‘Oxygen’ movie review: A claustrophobic film experience that breathes due to Melanie Laurent’s grit

By | June 2, 2021

Director Alexandre Aja, with the ample help of his lead actor, weaves together a tale that keeps you interested mostly, save for the underwhelming last few minutes

It’s almost as if French filmmaker Alexandre Aja knew what the situation in India would be like during the second wave of COVID-19. His latest film revolves around a protagonist who wakes up in a medical cryo unit and must race against time to rebuild her memory before she runs out of oxygen.

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The protagonist, played by an emotive Melanie Laurent, does not even know her name for most of the film. She’s just referred to as unit number 0267; she might have been someone popular in real life, but out there, she is just a number.

But then, who exactly is she? More importantly, where is she?

The film kickstarts with her finding out that she has only one friend — the AI console named MILO — and that she is running out of oxygen. She tries contacting the police, but that doesn’t help her. In between the many shrieks and huffing and puffing, 0267 has to find out about her past and the clues hidden in it to get out of the ordeal.

Oxygen

  • Director: Alexandre Aja
  • Cast: Mélanie Laurent, Mathieu Amalric, Malik Zidi
  • Duration:101 minutes
  • Storyline: After waking up in a cryogenic unit, a woman fights to survive and remember who she is before her oxygen runs out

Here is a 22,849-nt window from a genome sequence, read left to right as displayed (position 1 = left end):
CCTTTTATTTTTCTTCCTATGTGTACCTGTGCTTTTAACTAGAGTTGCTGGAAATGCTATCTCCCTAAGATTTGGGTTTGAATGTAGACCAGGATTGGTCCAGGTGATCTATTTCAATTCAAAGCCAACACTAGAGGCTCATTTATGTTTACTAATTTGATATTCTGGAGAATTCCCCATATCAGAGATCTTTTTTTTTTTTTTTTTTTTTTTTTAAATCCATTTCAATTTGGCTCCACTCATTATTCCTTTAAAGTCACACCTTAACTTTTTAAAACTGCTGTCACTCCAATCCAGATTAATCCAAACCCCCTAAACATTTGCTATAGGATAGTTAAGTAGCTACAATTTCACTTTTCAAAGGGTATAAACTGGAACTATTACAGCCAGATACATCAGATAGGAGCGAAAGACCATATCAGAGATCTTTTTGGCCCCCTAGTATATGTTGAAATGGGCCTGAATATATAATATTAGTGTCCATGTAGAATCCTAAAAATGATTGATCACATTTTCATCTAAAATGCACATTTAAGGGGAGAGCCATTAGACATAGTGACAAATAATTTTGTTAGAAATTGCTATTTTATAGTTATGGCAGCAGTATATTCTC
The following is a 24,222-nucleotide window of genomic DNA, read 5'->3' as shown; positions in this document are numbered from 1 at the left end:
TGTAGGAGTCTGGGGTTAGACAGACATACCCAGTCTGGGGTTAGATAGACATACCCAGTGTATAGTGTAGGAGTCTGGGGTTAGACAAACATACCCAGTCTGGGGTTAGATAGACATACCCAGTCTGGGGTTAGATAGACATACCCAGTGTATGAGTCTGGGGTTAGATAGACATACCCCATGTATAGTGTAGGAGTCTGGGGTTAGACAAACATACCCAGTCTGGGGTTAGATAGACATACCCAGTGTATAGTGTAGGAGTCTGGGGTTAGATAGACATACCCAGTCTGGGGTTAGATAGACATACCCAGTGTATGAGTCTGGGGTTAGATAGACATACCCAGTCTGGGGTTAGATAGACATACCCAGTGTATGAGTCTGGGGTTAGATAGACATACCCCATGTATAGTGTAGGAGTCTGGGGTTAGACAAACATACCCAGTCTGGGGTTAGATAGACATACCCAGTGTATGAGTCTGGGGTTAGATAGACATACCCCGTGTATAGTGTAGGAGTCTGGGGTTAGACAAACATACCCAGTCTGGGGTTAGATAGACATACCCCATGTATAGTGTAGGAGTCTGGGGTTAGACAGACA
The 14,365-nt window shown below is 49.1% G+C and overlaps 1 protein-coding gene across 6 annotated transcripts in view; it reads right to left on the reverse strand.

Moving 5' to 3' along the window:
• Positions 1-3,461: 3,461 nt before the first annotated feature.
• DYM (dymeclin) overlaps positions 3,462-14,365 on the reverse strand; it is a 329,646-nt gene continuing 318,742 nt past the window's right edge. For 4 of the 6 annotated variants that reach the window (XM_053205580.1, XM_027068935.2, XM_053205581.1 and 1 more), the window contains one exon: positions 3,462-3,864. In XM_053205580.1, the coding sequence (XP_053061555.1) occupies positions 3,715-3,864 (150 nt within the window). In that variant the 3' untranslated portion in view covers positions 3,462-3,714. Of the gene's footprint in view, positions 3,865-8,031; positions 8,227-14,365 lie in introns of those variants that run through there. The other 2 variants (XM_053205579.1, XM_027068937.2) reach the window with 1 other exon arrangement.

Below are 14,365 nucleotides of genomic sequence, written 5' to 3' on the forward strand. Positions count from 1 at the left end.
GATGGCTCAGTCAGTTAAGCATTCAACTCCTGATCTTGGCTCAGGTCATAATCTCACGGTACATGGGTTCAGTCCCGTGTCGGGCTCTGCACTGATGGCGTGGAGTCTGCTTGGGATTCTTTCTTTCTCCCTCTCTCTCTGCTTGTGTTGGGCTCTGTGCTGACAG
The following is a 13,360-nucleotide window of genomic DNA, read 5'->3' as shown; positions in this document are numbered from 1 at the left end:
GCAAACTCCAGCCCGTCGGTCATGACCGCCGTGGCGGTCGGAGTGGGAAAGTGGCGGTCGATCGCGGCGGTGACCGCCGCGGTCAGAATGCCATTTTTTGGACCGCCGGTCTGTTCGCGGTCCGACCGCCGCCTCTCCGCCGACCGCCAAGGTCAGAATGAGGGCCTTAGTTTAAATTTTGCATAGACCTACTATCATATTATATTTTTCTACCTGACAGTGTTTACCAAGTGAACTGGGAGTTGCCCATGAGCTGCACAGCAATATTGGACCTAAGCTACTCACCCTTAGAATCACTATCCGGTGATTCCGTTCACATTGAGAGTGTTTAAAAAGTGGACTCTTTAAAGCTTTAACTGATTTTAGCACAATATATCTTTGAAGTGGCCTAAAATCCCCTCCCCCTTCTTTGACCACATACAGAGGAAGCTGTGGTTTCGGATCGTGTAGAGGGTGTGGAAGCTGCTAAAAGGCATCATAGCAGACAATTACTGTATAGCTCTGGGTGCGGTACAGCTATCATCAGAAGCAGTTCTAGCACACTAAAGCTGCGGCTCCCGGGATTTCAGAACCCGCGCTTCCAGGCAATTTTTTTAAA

Oxygen uses all the familiar tropes of films based in the survival drama genre; we have seen similar attempts in Danny Boyle’s 2010 flick 127 Hours, Malayalam film Helen, and its Tamil remake Anbirkiniyal in recent times. But what makes Oxygen stand out is that it uses futuristic and sci-fi elements to add intrigue to the travails of the protagonist.

This film is indeed a tough watch, especially so in today’s times when we keep reading about the need for oxygen in many places in India. That it has a solitary location of a cryo unit (which basically looks like a coffin with many computerised controls attached to it) makes things tougher for the viewer. But, Alexandre, with the ample help of his lead actor, weaves together a tale that keeps you interested most of the time, save for the underwhelming last few minutes.

Watch out for some of the thrilling moments. Like when the protagonist has to hurt herself in order to find out something crucial. Or much later, when she makes a startling discovery that will help her make some headway. Melanie Laurent gives her all in these scenes, and while all this keeps you interested, the lack of fleshing of the other characters in the film is a tad disappointing.

The ethereal music also adds to the drama in Oxygen. In an early scene, the protagonist is lit with hues of red and black, constantly flickering in and out. She suddenly wakes up, and looks around with beleaguered uncertainty. It’s the same kind of uncertainty with which life, and probably oxygen in India, is at the moment.

Oxygen is currently streaming on Netflix

 

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